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Atlas Society Announces 2013 Graduate Seminar in Applied Ethics


The Atlas Society has just announced its 2013 Graduate Seminar on Applying Ethics (aka “Applied Ethics”), July 28-August 2 at George Washington University in Washington, DC. Instructors include The Atlas Society’s own David Kelley, Shawn Klein (Rockford College), Will Thomas (Atlas Society and SUNY Albany), and yours truly. Early application due date is May 20, 2013, and final due date is July 5, 2013. To access application materials, click the first link in this post.

I’ll be doing three sessions at the seminar, and mentoring some student presentations as well. My first session is on the use and abuse of thought-experiments in applied ethics, modeled on classes I do in Phil 445, the methods seminar that I teach at Felician. I’ll ask TAS grad students to read the first twenty pages of Kathleen Wilkes’s critique of (bad) thought-experiments in her Real People: Personal Identity without Thought-Experiments; we’ll use her discussion to think about what makes for good and bad thought experiments, and then analyze a bunch of thought-experiments in the classic and contemporary literature, including various States of Nature, Nozick’s experience machine, Judith Jarvis Thomson‘s abortion thought-experiments from “A Defense of Abortion” (violinist, people seeds, etc.), and eight or ten more, including Rand’s immortal robot and eye lottery examples. (The eye lottery example, often ascribed to Nozick, actually originates with Rand. In Anarchy, State, and Utopia, Nozick borrows Rand’s eye example without attribution, giving some credence to her complaint that she was plagiarized by libertarians.)

Kwame Anthony Appiah

Kwame Anthony Appiah

A second session will focus on racism, taking Ayn Rand’s “Racism” (from The Virtue of Selfishness) and Kwame Anthony Appiah‘s “Racisms” as texts (from Theo Goldberg’s The Anatomy of Racism). Topics will include competing definitions of “racism,” kinds of racism, the genus to which racism belongs and the species alongside it, the logical relation of racism to nativism (in the philosophy of mind), and the sorts of evidence required to make ascriptions of racism to people or institutions. We’ll churn through a bunch of examples drawn from contemporary events, and ask questions about Rand’s treatment of racial (and related) topics across the breadth of her writings. One question I’d like to discuss is whether Rand’s occasional claims about “primitive cultures” and cultural superiority–Native Americans, Aleuts, Palestinians, etc.–are racist, or border on it.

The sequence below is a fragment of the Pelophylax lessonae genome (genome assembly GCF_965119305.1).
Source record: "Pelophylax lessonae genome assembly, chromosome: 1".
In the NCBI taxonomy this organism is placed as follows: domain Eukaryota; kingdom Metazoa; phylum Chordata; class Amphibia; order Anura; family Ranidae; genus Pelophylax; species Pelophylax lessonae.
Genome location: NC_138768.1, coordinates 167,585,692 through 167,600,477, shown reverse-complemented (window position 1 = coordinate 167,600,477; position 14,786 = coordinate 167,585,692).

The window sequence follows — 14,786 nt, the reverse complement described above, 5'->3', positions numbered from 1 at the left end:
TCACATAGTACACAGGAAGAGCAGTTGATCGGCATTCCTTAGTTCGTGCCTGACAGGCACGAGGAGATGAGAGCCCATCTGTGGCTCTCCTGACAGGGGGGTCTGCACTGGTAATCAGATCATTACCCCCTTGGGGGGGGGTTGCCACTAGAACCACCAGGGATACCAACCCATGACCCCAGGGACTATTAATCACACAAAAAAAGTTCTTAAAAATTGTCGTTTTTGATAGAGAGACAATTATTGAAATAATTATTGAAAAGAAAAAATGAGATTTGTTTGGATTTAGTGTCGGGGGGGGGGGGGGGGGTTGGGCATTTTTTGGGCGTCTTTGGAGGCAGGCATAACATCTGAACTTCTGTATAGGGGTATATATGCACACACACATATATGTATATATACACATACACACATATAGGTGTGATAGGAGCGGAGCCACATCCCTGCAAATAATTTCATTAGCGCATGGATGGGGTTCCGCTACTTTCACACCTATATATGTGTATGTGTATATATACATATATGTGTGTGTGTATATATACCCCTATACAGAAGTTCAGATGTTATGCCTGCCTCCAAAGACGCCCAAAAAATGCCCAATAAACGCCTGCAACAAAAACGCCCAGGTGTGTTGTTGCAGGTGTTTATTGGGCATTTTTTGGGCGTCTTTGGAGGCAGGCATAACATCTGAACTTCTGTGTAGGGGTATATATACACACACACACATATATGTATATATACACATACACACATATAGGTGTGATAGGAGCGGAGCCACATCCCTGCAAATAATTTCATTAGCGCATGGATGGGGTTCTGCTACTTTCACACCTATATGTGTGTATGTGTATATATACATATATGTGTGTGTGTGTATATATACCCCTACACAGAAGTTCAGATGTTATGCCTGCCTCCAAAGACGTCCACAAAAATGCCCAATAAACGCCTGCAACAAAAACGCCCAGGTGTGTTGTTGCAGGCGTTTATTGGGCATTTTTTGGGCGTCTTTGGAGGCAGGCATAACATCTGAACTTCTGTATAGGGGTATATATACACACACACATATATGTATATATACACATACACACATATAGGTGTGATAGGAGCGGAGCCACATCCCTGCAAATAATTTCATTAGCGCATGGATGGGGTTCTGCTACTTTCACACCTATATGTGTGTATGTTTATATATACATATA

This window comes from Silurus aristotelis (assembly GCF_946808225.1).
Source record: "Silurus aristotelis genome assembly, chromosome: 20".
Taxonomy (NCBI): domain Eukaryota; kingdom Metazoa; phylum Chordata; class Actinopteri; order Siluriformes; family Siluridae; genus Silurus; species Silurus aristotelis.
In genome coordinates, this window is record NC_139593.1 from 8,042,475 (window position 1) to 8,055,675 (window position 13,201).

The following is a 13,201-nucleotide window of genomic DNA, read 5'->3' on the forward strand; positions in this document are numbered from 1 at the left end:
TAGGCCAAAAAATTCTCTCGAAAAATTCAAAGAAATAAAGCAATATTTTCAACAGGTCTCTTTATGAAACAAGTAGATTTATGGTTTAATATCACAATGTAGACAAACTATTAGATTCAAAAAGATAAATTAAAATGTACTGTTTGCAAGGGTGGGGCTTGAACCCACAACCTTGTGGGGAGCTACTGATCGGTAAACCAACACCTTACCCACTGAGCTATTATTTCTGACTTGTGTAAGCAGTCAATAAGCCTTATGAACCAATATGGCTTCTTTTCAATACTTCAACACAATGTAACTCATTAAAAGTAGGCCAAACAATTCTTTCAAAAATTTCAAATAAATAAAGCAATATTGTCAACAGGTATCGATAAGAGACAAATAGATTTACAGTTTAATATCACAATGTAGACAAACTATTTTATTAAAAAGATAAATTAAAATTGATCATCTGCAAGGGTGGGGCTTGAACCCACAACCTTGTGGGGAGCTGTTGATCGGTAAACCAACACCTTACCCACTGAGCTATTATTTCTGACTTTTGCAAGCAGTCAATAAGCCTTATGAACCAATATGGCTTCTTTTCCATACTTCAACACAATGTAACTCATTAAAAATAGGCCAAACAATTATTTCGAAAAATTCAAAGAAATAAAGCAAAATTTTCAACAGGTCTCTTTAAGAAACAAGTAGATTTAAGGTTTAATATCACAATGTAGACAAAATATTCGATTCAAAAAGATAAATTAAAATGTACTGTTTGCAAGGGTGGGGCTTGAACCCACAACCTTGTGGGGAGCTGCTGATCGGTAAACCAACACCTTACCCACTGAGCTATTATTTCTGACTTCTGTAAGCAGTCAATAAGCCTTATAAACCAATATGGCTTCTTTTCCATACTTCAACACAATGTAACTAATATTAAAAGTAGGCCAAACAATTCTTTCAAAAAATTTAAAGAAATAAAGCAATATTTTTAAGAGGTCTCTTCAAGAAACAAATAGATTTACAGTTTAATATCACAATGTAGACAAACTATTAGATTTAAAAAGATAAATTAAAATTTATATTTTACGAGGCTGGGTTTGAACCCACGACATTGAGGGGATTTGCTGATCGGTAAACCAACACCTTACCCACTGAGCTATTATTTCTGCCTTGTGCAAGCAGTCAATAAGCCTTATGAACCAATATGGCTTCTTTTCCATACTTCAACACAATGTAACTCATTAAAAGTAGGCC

A third session will focus on moral luck, as discussed in Rosalind Hursthouse‘s account of the “repentant racist” in her On Virtue Ethics. I think the Objectivist account of free will clearly entails a commitment to what Dana Nelkin calls the Control Principle–“we are morally assessable only to the extent that what we are assessed for depends on factors under our control”–and thus entails the rejection of any form of moral luck. In my view, Hursthouse’s discussion of repentant racism in chapter 5 of On Virtue Ethics relies in a question-begging fashion on moral luck. I’ll use her discussion as an occasion both to critique her view and for a wider exploration of the issues.

I’m greatly looking forward to the TAS Graduate Seminar–my first event ever with TAS, and my first engagement with what I think of as “organizational Objectivism” in sixteen years. Since 1997, I’ve mostly observed the activities of TOC/TAS and ARI from the sidelines, taking note of what each organization does, and weighing the pros and cons of participation in its activities. It took me sixteen years of observation to reach a clear verdict. Though ARI and the Anthem Foundation run some intellectually exciting programs, in my view, moral considerations clearly tip the balance in TAS’s favor. Though I have some reservations about Kelley’s conception of “Open Objectivism,” and with the argument of Truth and Toleration, his conception of Objectivism is, on moral grounds, unquestionably superior to ARI-sponsored alternatives. And, of course, a requirement of 100% agreement with anyone would be self-defeating. I’ll have more to say about the ethics of inquiry when I return to my series on “Objectivist and/vs. academic intellectual culture” sometime this week.



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